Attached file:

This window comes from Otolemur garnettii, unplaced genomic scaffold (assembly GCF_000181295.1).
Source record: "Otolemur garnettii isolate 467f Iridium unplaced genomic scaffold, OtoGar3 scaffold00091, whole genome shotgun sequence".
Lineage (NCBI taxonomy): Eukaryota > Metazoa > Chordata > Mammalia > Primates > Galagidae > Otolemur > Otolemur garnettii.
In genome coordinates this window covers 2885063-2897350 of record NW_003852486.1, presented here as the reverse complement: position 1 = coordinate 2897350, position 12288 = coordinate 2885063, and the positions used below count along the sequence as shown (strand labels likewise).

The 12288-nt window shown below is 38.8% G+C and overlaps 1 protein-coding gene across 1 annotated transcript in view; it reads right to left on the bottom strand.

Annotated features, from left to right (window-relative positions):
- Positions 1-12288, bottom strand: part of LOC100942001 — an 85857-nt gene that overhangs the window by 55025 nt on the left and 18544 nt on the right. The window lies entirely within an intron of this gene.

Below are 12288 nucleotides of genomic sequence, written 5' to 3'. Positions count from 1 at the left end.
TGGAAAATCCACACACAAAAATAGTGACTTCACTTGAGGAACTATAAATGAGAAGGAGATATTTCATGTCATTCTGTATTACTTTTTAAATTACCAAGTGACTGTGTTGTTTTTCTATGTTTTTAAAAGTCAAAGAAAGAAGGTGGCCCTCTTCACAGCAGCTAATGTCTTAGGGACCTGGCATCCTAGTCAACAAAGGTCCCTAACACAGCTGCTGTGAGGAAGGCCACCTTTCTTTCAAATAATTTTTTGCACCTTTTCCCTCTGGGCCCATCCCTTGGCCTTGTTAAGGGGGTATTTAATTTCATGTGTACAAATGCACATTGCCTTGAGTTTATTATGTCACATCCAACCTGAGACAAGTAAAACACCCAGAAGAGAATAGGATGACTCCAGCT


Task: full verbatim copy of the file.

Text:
This window comes from Otolemur garnettii, unplaced genomic scaffold (assembly GCF_000181295.1).
Source record: "Otolemur garnettii isolate 467f Iridium unplaced genomic scaffold, OtoGar3 scaffold00091, whole genome shotgun sequence".
Lineage (NCBI taxonomy): Eukaryota > Metazoa > Chordata > Mammalia > Primates > Galagidae > Otolemur > Otolemur garnettii.
In genome coordinates this window covers 2885063-2897350 of record NW_003852486.1, presented here as the reverse complement: position 1 = coordinate 2897350, position 12288 = coordinate 2885063, and the positions used below count along the sequence as shown (strand labels likewise).

The 12288-nt window shown below is 38.8% G+C and overlaps 1 protein-coding gene across 1 annotated transcript in view; it reads right to left on the bottom strand.

Annotated features, from left to right (window-relative positions):
- Positions 1-12288, bottom strand: part of LOC100942001 — an 85857-nt gene that overhangs the window by 55025 nt on the left and 18544 nt on the right. The window lies entirely within an intron of this gene.

Below are 12288 nucleotides of genomic sequence, written 5' to 3'. Positions count from 1 at the left end.
TGGAAAATCCACACACAAAAATAGTGACTTCACTTGAGGAACTATAAATGAGAAGGAGATATTTCATGTCATTCTGTATTACTTTTTAAATTACCAAGTGACTGTGTTGTTTTTCTATGTTTTTAAAAGTCAAAGAAAGAAGGTGGCCCTCTTCACAGCAGCTAATGTCTTAGGGACCTGGCATCCTAGTCAACAAAGGTCCCTAACACAGCTGCTGTGAGGAAGGCCACCTTTCTTTCAAATAATTTTTTGCACCTTTTCCCTCTGGGCCCATCCCTTGGCCTTGTTAAGGGGGTATTTAATTTCATGTGTACAAATGCACATTGCCTTGAGTTTATTATGTCACATCCAACCTGAGACAAGTAAAACACCCAGAAGAGAATAGGATGACTCCAGCT